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Rated: ASR · Non-fiction · Biographical · #2197584
A brief reflection on giving a job its proper focus. (warning: salty language)
Before he took over the Montana ranch where I grew up, my Dad spent several years working as a carpenter in Washington State. He framed spec houses for a general contractor, built concrete forms for the Highway 520 floating bridge, and worked on the Century 21 exhibits for the 1962 World’s Fair in Seattle. He never forgot the swoopy futuristic buildings at the fair, complaining that “There wasn’t a straight line or a square corner in the whole damn place.”

Dad wasn’t a woodworker – he was more what you’d call a ‘rough’ carpenter. But he knew that the tab on the end of a tape measure often has a bit of 'slop', so that it's not exactly one inch from the tab to the '1' on the tape. If a measurement was really important he'd measure from the one inch mark and add an inch instead of trusting to the tab. He also knew the difference between cutting on the line and cutting to the line to account for the saw blade width. He taught me that cutting on the wrong side of your line will leave the board just a bit short (or too long). Dad knew how to “measure twice, cut once” to make a snug fit and he always built walls that were solid and square.

He could do more delicate work if he had to, but Dad's main goal was to get it done and move on to the next job. I was always impressed with the way he could set a nail with one tap and then drive it home with a couple of swings – and he rarely missed or bent a nail. The skill came from years of practice and the 'oomph' from his 24 ounce Estwing framing hammer (he was very proud of that hammer). His quick and efficient style clashed with my natural inclination to procrastinate and ‘fiddle’. I have a tendency to measure thrice, cut twice, and then start again to get it right.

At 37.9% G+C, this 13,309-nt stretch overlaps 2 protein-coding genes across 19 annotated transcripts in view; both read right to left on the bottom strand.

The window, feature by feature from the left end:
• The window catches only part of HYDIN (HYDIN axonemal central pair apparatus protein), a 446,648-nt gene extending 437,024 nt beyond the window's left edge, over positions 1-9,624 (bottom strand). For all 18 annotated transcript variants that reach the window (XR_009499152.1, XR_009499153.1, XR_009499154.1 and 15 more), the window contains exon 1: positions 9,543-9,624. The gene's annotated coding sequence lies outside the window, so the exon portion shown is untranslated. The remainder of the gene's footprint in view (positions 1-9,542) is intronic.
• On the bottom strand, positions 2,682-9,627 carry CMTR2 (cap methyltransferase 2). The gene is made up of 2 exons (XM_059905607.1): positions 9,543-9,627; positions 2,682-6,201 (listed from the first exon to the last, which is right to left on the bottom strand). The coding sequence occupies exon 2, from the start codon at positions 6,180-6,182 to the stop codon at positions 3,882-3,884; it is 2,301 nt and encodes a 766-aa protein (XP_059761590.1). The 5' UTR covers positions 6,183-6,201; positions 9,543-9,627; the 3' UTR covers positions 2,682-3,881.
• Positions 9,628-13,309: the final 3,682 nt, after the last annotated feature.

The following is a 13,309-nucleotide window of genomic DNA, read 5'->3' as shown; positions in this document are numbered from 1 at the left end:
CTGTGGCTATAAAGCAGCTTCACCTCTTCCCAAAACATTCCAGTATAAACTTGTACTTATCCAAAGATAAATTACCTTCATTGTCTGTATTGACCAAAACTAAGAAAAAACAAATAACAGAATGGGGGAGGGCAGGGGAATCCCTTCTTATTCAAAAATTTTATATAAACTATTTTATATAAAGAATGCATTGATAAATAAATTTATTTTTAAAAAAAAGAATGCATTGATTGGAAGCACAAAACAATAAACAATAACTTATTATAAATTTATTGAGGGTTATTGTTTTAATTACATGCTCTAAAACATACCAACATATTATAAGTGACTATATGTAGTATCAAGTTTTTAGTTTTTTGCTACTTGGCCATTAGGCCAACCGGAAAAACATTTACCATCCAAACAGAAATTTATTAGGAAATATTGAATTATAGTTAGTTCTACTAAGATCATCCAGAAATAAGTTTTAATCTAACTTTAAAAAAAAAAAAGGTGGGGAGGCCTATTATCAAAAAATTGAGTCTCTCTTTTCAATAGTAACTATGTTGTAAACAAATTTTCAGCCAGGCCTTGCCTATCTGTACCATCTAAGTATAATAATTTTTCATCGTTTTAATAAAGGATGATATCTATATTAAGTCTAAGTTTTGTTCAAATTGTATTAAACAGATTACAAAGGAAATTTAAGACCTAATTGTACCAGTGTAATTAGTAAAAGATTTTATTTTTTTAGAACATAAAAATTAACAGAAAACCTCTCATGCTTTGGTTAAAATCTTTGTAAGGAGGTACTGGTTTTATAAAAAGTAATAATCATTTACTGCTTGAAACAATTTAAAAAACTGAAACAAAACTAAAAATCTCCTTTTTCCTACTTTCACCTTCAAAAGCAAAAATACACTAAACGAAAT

One winter day we were fixing a 'post and pole' fence around a haystack. This particular fence was not meant to be permanent because the stack location moved from year to year. The fence actually looked more like a small corral. It was made out of small fence posts and long poles that could be knocked apart and moved out of the way in the spring and then put back up around a new haystack in the fall.

I don’t remember whether the top pole was broken or had just been knocked down by the cattle, but we were putting it back up. The pole was about 10 or 12 feet long and a bit awkward to handle. There were 'starter' holes drilled for the spikes (so the pole wouldn’t split) and now it was hammerin’ time. Dad held one end and I had the other. Whack! Whack! Two swings from the mighty Estwing and Dad’s end was done. I eyed my end carefully, lining up my swing, trying to get the pole perfectly level.

Losing patience, Dad yelled out “Nail the son of a bitch! We ain’t building a f**king piano!”

The circumstances and the way it came out made us both laugh and that phrase became a running joke between us. It may be crude, but it’s actually pretty good advice. Some things need a lot of attention to detail and some don’t. A piano might take months to build, but a 60 penny spike just needs two good whacks. A job should always get the appropriate time and attention, even if that means none at all.
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